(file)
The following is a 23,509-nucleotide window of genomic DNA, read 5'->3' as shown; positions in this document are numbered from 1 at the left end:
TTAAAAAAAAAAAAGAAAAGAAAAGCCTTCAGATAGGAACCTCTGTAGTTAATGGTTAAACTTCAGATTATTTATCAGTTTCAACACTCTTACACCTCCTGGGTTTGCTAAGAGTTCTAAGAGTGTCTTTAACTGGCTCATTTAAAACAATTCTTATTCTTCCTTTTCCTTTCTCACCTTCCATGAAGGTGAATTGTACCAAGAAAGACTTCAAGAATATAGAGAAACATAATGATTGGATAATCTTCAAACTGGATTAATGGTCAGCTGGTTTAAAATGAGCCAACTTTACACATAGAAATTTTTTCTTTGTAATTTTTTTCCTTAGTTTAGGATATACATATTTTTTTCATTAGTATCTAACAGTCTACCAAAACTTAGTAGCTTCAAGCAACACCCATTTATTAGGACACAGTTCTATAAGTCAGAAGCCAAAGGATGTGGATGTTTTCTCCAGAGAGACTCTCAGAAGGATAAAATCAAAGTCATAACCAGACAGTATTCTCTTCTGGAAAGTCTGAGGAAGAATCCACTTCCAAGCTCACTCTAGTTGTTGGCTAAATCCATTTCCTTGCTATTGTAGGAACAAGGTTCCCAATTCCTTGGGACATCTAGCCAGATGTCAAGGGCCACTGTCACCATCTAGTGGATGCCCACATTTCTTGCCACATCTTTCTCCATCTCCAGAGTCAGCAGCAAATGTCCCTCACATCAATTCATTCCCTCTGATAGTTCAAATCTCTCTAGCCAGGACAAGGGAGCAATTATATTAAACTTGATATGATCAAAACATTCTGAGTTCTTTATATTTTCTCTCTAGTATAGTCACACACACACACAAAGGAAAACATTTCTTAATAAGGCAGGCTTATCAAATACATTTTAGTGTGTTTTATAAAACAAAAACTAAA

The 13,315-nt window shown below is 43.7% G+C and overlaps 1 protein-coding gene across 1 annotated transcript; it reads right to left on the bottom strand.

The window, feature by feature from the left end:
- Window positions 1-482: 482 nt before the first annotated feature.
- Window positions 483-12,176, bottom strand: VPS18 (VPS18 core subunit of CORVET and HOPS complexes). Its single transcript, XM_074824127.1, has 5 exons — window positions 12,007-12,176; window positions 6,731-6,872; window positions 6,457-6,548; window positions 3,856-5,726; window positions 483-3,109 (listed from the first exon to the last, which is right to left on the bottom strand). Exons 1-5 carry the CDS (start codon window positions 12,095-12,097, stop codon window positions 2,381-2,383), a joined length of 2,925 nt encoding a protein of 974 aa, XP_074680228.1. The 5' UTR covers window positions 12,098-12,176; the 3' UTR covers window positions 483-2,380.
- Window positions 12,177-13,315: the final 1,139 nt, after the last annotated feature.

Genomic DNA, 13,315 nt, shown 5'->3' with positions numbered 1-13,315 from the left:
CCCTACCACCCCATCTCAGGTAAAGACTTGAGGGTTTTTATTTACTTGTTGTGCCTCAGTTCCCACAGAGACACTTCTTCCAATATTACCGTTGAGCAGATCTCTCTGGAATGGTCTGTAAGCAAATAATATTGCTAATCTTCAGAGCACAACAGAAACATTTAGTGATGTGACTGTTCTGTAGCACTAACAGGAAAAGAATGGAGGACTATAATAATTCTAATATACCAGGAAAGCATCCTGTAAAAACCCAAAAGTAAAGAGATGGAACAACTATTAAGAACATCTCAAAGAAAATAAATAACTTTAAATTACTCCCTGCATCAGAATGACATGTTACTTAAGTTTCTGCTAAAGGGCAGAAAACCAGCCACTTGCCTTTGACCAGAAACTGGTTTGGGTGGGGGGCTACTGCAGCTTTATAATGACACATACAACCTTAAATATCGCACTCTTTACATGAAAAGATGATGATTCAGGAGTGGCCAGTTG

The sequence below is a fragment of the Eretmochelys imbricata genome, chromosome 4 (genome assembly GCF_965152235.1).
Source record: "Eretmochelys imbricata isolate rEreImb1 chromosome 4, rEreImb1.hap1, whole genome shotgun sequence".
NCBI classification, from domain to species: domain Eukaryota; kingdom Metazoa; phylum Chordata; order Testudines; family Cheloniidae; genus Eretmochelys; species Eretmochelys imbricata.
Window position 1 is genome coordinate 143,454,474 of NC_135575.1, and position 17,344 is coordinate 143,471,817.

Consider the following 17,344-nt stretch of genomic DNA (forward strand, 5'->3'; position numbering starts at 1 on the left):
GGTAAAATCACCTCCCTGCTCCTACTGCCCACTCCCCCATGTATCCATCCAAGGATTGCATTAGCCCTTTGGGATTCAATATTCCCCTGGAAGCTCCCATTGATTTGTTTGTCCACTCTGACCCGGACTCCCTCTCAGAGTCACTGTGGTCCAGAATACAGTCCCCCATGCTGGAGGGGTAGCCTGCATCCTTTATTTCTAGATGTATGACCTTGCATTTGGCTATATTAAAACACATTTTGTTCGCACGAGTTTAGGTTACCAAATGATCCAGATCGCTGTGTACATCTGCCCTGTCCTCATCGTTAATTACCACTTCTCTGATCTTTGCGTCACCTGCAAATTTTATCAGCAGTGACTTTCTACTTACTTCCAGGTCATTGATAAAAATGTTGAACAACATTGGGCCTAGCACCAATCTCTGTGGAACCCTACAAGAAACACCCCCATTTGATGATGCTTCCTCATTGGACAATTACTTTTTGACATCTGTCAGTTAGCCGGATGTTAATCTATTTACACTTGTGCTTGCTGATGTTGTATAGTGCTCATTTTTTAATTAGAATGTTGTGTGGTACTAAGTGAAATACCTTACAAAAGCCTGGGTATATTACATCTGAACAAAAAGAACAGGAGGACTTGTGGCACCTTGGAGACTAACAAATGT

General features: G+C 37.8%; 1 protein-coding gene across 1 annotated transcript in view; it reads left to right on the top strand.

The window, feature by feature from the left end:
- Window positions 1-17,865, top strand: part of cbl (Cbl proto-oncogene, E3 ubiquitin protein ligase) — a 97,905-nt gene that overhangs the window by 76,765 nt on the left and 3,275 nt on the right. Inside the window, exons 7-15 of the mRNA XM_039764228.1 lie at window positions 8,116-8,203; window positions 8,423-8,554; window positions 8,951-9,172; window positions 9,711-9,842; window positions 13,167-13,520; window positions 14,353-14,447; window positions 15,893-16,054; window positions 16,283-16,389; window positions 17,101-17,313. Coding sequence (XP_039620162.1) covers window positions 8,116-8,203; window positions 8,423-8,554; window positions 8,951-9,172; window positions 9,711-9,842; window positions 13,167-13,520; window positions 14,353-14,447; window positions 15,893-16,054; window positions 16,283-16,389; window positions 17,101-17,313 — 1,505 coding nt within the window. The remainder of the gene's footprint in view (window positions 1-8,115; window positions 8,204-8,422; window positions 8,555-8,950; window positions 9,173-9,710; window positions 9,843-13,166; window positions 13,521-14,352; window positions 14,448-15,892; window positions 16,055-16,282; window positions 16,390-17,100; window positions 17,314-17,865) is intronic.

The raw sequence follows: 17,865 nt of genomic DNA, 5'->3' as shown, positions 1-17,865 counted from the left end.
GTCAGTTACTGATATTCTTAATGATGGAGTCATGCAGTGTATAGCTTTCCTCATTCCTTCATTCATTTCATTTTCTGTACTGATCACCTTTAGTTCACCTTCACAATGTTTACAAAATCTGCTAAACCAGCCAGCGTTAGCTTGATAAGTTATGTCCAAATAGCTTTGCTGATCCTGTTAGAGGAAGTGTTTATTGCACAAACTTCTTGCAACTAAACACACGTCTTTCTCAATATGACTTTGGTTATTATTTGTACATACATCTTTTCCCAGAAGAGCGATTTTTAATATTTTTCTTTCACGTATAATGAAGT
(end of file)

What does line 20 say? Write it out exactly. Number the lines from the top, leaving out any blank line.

GTCAGTTACTGATATTCTTAATGATGGAGTCATGCAGTGTATAGCTTTCCTCATTCCTTCATTCATTTCATTTTCTGTACTGATCACCTTTAGTTCACCTTCACAATGTTTACAAAATCTGCTAAACCAGCCAGCGTTAGCTTGATAAGTTATGTCCAAATAGCTTTGCTGATCCTGTTAGAGGAAGTGTTTATTGCACAAACTTCTTGCAACTAAACACACGTCTTTCTCAATATGACTTTGGTTATTATTTGTACATACATCTTTTCCCAGAAGAGCGATTTTTAATATTTTTCTTTCACGTATAATGAAGT